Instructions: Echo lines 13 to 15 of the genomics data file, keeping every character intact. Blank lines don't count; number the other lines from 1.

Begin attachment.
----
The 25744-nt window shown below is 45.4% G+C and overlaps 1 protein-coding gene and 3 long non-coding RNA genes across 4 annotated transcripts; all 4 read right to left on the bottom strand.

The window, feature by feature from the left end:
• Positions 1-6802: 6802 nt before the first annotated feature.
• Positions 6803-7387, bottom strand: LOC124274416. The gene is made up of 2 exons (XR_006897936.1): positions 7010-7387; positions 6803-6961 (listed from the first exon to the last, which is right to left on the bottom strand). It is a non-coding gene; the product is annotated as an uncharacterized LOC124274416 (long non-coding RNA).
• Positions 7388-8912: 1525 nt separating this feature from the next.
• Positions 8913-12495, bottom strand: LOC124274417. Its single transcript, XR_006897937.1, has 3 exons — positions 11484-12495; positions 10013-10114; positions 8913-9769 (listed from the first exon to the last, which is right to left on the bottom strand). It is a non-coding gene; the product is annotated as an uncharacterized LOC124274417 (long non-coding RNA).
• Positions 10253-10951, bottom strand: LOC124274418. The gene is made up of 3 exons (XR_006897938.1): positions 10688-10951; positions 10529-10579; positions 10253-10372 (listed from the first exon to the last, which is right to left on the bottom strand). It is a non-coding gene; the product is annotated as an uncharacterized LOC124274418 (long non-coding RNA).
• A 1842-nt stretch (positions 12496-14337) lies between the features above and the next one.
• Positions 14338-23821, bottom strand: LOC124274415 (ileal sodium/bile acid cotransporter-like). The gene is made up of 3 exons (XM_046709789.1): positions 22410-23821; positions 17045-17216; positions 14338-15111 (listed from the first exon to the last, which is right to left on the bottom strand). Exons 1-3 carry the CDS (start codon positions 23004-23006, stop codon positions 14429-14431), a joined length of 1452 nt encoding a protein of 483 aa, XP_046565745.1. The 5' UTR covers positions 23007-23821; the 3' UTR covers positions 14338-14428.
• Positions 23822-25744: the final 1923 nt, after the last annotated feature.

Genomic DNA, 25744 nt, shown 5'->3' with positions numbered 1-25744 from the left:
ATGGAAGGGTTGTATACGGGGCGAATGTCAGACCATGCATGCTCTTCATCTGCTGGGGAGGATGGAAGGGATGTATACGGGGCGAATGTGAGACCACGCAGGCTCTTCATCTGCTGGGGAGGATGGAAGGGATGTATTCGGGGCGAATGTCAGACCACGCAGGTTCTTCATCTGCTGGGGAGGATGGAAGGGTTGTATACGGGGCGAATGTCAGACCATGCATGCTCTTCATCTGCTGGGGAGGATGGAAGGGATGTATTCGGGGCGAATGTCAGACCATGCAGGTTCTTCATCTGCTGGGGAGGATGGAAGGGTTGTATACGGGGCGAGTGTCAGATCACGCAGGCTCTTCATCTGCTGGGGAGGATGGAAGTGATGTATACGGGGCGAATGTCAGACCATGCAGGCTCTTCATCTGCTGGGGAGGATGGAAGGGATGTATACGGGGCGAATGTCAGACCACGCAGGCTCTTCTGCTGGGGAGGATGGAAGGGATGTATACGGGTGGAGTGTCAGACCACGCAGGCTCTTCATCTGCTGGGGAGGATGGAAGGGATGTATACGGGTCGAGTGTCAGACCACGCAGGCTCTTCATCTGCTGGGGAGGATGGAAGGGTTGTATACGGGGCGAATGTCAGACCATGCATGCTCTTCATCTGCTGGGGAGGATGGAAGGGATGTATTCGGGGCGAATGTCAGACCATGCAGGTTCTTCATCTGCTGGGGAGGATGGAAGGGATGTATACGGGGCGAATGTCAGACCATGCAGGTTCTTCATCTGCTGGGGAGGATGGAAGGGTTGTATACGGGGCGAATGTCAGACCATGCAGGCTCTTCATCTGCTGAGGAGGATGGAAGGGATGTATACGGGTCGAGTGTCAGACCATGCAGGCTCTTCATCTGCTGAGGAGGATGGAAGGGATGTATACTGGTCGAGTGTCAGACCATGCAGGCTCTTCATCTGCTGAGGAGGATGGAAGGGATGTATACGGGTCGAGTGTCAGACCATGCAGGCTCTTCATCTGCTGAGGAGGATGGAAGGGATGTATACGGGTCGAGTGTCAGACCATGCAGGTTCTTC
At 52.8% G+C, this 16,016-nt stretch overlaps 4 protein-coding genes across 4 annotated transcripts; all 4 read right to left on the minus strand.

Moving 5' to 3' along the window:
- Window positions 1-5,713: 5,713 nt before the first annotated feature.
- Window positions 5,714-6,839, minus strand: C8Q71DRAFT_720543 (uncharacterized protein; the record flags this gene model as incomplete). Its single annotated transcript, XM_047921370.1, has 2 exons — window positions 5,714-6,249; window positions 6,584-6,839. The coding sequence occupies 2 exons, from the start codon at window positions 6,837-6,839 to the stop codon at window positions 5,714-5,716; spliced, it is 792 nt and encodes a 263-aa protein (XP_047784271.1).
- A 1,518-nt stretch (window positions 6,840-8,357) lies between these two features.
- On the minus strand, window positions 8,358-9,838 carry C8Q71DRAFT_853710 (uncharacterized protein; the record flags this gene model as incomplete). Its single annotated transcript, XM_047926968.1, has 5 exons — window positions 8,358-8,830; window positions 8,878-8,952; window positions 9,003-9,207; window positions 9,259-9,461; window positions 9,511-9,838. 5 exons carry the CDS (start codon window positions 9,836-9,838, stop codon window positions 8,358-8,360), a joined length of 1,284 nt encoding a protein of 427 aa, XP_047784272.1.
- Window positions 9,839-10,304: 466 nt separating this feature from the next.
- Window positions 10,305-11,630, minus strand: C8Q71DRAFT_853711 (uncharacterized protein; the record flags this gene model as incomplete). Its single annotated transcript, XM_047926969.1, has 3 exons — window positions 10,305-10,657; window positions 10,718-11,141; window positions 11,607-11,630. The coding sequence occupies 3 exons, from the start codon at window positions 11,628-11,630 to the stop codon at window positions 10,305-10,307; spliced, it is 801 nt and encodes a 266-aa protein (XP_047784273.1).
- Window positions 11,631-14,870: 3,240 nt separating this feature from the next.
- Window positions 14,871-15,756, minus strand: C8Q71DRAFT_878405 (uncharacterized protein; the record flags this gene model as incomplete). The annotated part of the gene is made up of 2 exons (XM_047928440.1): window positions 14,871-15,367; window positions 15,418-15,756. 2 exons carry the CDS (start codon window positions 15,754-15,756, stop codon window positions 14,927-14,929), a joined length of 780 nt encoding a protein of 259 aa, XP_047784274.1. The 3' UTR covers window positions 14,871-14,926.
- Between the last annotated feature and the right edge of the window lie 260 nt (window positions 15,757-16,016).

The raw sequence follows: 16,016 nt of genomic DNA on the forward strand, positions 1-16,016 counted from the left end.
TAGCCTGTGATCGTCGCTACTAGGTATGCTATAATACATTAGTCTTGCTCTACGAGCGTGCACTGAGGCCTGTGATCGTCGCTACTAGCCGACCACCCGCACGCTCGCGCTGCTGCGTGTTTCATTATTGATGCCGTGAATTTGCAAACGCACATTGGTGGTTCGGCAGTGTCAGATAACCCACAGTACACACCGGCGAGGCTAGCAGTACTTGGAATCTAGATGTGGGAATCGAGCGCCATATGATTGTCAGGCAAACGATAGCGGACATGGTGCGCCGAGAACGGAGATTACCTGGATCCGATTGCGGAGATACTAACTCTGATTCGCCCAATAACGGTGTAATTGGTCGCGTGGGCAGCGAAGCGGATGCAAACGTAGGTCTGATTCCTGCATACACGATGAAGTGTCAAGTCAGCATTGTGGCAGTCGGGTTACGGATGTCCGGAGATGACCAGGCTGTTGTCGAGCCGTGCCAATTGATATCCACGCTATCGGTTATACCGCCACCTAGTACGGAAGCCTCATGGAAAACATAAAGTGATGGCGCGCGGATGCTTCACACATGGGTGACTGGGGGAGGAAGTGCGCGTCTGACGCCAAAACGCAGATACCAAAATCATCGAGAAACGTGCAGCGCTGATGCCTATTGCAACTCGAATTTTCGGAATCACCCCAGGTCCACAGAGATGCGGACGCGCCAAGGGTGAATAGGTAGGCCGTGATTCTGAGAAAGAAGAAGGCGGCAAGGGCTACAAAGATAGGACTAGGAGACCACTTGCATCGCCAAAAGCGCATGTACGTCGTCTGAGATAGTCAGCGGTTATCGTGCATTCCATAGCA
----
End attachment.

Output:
At 52.8% G+C, this 16,016-nt stretch overlaps 4 protein-coding genes across 4 annotated transcripts; all 4 read right to left on the minus strand.

Moving 5' to 3' along the window:
- Window positions 1-5,713: 5,713 nt before the first annotated feature.